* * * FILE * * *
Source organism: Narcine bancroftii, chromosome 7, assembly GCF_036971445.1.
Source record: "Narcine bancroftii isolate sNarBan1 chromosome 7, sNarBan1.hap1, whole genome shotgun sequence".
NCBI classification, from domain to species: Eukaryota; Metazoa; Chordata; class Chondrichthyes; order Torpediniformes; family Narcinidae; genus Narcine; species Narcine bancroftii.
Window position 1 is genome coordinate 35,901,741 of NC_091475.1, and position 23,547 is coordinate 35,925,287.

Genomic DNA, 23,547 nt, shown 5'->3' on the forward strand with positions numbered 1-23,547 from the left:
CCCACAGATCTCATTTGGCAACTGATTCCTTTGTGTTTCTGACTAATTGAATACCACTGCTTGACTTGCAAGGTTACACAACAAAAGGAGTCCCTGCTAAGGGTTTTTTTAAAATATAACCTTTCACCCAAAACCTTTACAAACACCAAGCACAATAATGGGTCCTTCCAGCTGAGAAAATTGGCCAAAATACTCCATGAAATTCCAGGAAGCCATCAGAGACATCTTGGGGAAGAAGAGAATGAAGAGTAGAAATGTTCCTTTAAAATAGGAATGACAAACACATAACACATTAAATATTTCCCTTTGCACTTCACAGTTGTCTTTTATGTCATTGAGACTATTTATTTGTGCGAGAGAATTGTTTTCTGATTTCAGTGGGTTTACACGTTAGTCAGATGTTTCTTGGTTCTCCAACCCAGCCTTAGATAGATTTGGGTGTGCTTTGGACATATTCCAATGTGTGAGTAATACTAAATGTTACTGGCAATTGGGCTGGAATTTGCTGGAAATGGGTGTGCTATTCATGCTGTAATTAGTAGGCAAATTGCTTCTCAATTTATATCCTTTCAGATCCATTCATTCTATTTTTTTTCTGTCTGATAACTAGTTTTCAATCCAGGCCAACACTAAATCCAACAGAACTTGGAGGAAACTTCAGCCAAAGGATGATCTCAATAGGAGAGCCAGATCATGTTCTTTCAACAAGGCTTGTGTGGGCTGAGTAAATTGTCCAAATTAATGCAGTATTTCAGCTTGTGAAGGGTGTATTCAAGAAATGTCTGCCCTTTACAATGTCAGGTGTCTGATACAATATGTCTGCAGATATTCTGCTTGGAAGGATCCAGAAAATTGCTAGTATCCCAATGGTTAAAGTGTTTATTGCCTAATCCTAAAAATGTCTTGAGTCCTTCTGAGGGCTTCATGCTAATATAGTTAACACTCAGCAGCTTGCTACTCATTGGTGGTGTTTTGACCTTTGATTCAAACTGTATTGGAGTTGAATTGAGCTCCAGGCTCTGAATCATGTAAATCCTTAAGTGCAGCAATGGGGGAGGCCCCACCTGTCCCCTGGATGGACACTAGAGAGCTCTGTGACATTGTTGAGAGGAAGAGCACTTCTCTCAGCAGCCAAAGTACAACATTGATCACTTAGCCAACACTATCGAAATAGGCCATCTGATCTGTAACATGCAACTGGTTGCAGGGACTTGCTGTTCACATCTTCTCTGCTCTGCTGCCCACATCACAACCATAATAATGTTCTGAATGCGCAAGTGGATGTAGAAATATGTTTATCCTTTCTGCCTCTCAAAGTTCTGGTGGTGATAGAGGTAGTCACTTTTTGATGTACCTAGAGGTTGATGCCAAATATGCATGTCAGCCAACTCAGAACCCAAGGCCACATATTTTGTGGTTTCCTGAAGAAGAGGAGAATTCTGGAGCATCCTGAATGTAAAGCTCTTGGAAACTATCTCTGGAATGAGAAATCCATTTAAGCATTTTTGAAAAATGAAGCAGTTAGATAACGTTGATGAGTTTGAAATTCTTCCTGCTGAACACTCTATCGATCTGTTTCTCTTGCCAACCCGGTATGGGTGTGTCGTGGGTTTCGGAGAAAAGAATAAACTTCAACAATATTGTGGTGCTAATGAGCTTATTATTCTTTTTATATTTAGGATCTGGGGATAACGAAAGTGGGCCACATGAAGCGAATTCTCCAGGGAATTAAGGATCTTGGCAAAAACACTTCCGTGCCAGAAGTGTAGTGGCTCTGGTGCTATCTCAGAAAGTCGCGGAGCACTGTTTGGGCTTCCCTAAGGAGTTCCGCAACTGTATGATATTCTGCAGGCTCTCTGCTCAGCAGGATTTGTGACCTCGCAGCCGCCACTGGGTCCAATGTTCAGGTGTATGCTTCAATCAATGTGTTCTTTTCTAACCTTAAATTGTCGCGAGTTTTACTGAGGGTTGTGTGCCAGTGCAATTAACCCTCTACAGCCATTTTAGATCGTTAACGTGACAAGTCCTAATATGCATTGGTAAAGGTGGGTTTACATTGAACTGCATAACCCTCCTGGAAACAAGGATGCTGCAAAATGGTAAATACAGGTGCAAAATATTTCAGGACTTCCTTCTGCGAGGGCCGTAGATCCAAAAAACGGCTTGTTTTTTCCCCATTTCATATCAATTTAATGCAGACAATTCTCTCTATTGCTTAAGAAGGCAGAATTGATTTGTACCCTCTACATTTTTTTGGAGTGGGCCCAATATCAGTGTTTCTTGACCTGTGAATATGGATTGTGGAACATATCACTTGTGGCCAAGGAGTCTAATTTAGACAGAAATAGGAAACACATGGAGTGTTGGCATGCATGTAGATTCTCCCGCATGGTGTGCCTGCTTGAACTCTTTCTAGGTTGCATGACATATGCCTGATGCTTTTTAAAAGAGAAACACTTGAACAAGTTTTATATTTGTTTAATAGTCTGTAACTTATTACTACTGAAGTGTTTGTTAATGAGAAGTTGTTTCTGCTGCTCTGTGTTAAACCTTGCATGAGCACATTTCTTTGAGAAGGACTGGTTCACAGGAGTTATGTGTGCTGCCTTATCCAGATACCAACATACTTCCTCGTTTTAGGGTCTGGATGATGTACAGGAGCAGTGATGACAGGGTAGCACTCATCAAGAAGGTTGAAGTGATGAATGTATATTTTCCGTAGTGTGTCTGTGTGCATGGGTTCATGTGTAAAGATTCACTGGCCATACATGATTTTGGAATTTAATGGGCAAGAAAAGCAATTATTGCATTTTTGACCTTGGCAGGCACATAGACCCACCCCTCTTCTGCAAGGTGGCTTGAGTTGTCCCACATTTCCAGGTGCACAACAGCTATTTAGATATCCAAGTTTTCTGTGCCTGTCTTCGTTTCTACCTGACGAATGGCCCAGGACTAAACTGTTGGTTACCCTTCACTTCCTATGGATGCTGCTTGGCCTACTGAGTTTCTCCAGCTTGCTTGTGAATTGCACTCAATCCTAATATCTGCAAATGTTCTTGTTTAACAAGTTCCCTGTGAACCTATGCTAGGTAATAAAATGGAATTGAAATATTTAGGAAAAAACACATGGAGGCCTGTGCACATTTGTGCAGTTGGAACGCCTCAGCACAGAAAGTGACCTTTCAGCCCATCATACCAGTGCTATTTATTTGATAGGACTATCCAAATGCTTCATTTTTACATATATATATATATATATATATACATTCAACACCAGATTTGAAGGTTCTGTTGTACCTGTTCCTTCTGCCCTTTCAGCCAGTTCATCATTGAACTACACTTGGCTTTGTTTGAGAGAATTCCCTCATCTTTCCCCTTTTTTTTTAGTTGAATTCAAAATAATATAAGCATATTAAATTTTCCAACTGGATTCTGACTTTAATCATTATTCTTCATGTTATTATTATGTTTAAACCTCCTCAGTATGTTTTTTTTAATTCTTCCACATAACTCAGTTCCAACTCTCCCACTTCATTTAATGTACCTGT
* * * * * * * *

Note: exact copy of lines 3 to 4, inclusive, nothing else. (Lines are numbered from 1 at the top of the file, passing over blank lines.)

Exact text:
NCBI classification, from domain to species: Eukaryota; Metazoa; Chordata; class Chondrichthyes; order Torpediniformes; family Narcinidae; genus Narcine; species Narcine bancroftii.
Window position 1 is genome coordinate 35,901,741 of NC_091475.1, and position 23,547 is coordinate 35,925,287.